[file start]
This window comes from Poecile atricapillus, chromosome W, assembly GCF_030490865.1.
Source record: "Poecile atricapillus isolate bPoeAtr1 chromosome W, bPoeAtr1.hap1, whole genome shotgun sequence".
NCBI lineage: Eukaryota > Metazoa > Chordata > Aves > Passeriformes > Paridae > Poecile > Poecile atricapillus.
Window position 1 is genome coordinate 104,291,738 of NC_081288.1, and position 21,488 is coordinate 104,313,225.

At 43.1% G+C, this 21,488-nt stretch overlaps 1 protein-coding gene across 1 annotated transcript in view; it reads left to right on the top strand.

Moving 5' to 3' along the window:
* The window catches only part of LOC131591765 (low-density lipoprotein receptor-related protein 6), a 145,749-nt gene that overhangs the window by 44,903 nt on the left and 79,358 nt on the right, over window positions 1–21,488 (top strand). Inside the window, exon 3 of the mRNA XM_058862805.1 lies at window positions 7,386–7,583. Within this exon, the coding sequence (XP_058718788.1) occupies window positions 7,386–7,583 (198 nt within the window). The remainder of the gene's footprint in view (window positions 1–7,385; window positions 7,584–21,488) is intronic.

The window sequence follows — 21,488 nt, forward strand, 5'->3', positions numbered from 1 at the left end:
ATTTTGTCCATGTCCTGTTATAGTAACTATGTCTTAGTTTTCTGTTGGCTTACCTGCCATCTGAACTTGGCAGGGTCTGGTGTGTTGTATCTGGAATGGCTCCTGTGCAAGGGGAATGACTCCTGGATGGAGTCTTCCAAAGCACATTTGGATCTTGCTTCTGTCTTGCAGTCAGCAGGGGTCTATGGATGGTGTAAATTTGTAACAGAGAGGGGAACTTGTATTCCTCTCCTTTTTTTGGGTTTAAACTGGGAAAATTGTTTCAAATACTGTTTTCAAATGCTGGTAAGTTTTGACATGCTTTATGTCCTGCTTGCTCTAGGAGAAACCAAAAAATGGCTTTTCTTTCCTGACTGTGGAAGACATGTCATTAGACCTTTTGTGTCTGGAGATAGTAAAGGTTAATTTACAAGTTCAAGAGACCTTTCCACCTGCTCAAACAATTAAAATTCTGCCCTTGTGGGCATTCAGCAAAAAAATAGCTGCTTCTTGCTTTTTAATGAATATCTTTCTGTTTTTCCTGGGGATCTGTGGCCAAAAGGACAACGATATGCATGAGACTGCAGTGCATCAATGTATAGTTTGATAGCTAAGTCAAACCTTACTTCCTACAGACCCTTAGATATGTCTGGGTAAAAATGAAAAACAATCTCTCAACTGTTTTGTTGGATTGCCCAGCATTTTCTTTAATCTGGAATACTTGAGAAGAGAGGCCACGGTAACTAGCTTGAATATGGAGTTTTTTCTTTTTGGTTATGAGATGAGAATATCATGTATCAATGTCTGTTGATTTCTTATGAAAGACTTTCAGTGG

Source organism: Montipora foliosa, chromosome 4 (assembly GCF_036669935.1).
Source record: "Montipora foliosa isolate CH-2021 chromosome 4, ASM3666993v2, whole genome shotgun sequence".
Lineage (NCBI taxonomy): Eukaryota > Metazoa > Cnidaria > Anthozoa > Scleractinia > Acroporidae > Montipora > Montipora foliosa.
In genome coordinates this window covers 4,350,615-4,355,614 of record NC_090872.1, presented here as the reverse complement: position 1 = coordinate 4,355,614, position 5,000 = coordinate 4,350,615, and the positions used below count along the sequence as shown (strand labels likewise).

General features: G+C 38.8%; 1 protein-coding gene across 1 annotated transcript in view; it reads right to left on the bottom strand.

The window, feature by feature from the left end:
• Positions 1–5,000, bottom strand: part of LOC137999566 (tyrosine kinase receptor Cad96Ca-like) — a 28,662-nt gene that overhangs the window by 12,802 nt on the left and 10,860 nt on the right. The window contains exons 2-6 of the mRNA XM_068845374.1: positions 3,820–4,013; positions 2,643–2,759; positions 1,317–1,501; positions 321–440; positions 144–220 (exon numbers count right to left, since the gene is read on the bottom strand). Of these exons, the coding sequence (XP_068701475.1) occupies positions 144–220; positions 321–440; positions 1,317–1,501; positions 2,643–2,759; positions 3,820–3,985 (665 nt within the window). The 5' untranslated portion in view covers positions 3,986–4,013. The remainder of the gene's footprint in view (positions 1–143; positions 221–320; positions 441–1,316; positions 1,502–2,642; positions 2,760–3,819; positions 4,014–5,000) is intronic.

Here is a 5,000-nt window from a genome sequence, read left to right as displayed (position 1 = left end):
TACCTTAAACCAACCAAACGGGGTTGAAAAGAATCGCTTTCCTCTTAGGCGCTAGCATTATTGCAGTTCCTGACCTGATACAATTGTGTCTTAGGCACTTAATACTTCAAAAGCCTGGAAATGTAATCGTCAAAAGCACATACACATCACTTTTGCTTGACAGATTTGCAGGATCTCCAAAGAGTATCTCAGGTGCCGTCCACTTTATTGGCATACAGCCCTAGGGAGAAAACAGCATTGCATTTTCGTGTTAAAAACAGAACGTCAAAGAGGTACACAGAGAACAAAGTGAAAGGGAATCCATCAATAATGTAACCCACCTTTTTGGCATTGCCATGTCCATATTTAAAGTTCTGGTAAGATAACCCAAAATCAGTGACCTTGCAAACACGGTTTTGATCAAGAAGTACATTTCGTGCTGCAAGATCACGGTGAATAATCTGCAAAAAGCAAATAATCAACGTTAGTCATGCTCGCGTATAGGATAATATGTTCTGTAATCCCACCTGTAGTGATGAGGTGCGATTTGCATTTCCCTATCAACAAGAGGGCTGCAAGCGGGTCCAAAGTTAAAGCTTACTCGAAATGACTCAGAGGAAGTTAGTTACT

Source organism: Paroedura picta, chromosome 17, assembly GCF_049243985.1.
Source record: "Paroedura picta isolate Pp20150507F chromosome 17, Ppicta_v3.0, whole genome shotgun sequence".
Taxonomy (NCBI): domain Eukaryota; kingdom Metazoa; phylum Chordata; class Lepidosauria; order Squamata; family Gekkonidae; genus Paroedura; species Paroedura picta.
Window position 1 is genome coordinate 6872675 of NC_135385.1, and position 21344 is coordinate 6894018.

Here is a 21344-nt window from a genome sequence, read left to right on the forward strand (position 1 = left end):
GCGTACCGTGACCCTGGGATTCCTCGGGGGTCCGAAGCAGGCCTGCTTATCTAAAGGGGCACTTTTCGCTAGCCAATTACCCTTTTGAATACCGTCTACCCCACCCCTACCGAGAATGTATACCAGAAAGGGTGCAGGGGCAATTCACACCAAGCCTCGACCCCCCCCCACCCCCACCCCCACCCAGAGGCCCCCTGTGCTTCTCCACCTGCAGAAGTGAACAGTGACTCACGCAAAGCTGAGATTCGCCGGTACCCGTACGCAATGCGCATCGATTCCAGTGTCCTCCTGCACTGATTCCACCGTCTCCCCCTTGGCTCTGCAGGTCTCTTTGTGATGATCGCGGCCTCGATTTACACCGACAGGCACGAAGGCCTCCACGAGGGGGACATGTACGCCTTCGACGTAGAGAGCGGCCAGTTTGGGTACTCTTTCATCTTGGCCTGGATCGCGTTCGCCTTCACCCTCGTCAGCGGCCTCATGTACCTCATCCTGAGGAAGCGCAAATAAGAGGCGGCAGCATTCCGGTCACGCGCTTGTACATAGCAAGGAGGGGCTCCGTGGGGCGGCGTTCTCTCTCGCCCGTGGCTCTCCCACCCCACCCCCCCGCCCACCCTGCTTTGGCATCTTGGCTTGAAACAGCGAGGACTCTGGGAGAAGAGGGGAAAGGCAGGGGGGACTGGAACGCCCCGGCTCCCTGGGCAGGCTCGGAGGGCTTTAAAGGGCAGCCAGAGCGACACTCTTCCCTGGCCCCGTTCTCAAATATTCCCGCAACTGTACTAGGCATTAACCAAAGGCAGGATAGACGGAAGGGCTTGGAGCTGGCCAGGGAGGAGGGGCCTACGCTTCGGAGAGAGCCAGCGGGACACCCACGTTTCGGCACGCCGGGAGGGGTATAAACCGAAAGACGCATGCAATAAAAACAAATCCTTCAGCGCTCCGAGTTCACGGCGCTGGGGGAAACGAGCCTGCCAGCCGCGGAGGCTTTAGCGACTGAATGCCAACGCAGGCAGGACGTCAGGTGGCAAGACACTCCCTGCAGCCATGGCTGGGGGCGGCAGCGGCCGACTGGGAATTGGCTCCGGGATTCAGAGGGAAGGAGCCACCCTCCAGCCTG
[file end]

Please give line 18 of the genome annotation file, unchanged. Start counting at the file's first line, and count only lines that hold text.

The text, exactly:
TACCTTAAACCAACCAAACGGGGTTGAAAAGAATCGCTTTCCTCTTAGGCGCTAGCATTATTGCAGTTCCTGACCTGATACAATTGTGTCTTAGGCACTTAATACTTCAAAAGCCTGGAAATGTAATCGTCAAAAGCACATACACATCACTTTTGCTTGACAGATTTGCAGGATCTCCAAAGAGTATCTCAGGTGCCGTCCACTTTATTGGCATACAGCCCTAGGGAGAAAACAGCATTGCATTTTCGTGTTAAAAACAGAACGTCAAAGAGGTACACAGAGAACAAAGTGAAAGGGAATCCATCAATAATGTAACCCACCTTTTTGGCATTGCCATGTCCATATTTAAAGTTCTGGTAAGATAACCCAAAATCAGTGACCTTGCAAACACGGTTTTGATCAAGAAGTACATTTCGTGCTGCAAGATCACGGTGAATAATCTGCAAAAAGCAAATAATCAACGTTAGTCATGCTCGCGTATAGGATAATATGTTCTGTAATCCCACCTGTAGTGATGAGGTGCGATTTGCATTTCCCTATCAACAAGAGGGCTGCAAGCGGGTCCAAAGTTAAAGCTTACTCGAAATGACTCAGAGGAAGTTAGTTACT